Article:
Previewing The Warriors' Offseason Cap Situation
Now that the Golden State Warriors’ season is over, we can start to figure out what the offseason could hold in terms of on-court personnel. Having a clear understanding of the starting point for the summer makes a huge difference, especially given the NBA’s soft salary cap system.
The 2014-15 Salary Cap and Luxury Tax
While we will not know the exact lines until early July when the moratorium is lifted, the league informed franchises in mid-April that their projection is that the cap will be at $63.2 million and the luxury tax at $77 million for the 2014-15 season.
Golden State’s guaranteed (and near-guaranteed salaries)
Now that we know the number the Warriors have to work with, we should assess what they already have on the books for 2014-15.
In terms of guaranteed salary, Golden State has ten players on locked-in deals: Stephen Curry, Andrew Bogut, Andre Iguodala, David Lee, Klay Thompson, Harrison Barnes, Festus Ezeli, Marreese Speights (whose final year is a team option, as opposed to what some are saying), Nemanja Nedovic, and Ognjen Kuzmic, along with Draymond Green’s partially guaranteed $915,243 salary.
Their combined salary for those 11 players comes in at $61,429.008. That by itself nearly puts the Warriors over the salary cap. It should also be noted that moving slightly under the cap in terms of total salary makes no difference since exceptions like the Mid-Level actually count against a team’s cap number unless renounced. That means Golden State would have to make dramatic moves shedding major salaries to generate any usable cap space.
Other salary cap factors to consider
The Warriors have cap holds for Steve Blake, Jordan Crawford (a Restricted Free Agent) and Jermaine O’Neal. However, these do not have any effect unless the Warriors go far under the cap because holds only matter for the salary cap and make no difference in terms of the luxury tax. Jordan Crawford’s status as a Restricted Free Agent opens up some possibilities in terms of a sign-and-trade as well.
Additionally, the team still has a little time on one Trade Exception generated in the Andris Biedrins/Richard Jefferson deal last July with the Jazz. The remaining portion of the Richard Jefferson exception amounts to a little over $9.8 million and expires July 10th. That means the Warriors can use some or all of that to acquire players currently under contract. Interestingly, the Warriors can actually use that exception between now and July 10th as long as the other team’s season has concluded as well and none of the players involved will be free agents. That gives Bob Myers a little more time to make a larger improvement if desired.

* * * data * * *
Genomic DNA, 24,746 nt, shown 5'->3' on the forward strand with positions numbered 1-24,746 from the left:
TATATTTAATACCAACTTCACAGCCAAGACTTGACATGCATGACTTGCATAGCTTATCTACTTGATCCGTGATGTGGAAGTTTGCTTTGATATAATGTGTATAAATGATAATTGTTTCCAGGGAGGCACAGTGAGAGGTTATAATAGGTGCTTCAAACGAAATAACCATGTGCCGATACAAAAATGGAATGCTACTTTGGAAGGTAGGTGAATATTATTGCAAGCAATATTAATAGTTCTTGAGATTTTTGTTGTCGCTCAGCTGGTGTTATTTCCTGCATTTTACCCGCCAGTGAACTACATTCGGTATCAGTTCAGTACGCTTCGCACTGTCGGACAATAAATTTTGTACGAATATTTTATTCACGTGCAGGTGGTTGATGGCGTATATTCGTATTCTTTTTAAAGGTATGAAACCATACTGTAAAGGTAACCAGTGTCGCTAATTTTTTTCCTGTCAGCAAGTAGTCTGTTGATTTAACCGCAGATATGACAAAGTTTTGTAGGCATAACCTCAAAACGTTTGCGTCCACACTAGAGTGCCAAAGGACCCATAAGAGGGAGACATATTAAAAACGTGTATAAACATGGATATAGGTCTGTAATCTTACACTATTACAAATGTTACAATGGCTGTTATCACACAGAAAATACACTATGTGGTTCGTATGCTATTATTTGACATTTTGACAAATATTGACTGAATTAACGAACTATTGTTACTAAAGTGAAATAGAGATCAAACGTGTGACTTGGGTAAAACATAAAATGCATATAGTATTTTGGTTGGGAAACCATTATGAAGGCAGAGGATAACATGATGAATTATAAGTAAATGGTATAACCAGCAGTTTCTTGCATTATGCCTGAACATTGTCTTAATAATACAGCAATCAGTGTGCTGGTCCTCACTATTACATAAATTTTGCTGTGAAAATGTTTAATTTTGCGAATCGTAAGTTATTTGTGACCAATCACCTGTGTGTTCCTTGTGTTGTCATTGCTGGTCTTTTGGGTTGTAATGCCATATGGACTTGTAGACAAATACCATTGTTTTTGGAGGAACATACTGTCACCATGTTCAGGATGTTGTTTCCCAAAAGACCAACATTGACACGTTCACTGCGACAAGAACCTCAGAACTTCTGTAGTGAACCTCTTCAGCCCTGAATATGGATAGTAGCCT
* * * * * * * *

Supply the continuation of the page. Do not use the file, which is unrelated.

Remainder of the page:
The luxury tax
The new Collective Bargaining Agreement substantially changed the way that being in the luxury tax affects NBA teams. Teams above the apron ($4 million above the tax line) cannot acquire players via sign and trade, have a smaller Mid-Level exception, and cannot use the Bi-Annual exception (which the Warriors used last season on Jermaine O’Neal and thus do not have any way for 2014-15).
These restrictions illuminate what teams are choosing to do earlier on because using any of these tools puts a hard cap on the team for the rest of the league year. For example, the Warriors acquiring Andre Iguodala via sign-and-trade last summer meant that they could not go over the luxury tax apron for any reason, even using the Trade Exception discussed earlier. This prevents franchises from playing games with the flexibility offered to below the tax teams and then moving over.
As such, we could end up having a solid idea of whether Joe Lacob intends to pay the luxury tax by the moves the Warriors make early on. If they use the larger Mid-Level or a sign and trade, the most they could go is in the tax but below the apron. Moves that do not violate the terms for taxpaying teams could indicate that the Warriors will go into the tax for the first time under this ownership group.
The Warriors will be over the cap for 2014-15 barring a shocking series of trades but have a choice to make when it comes to being over the luxury tax. If ownership is willing to go into the tax, they should use the trade exception remaining from the Utah deal before it expires July 10th and then build from there since it allows them to add another useful piece while keeping the Mid-Level to sign another player.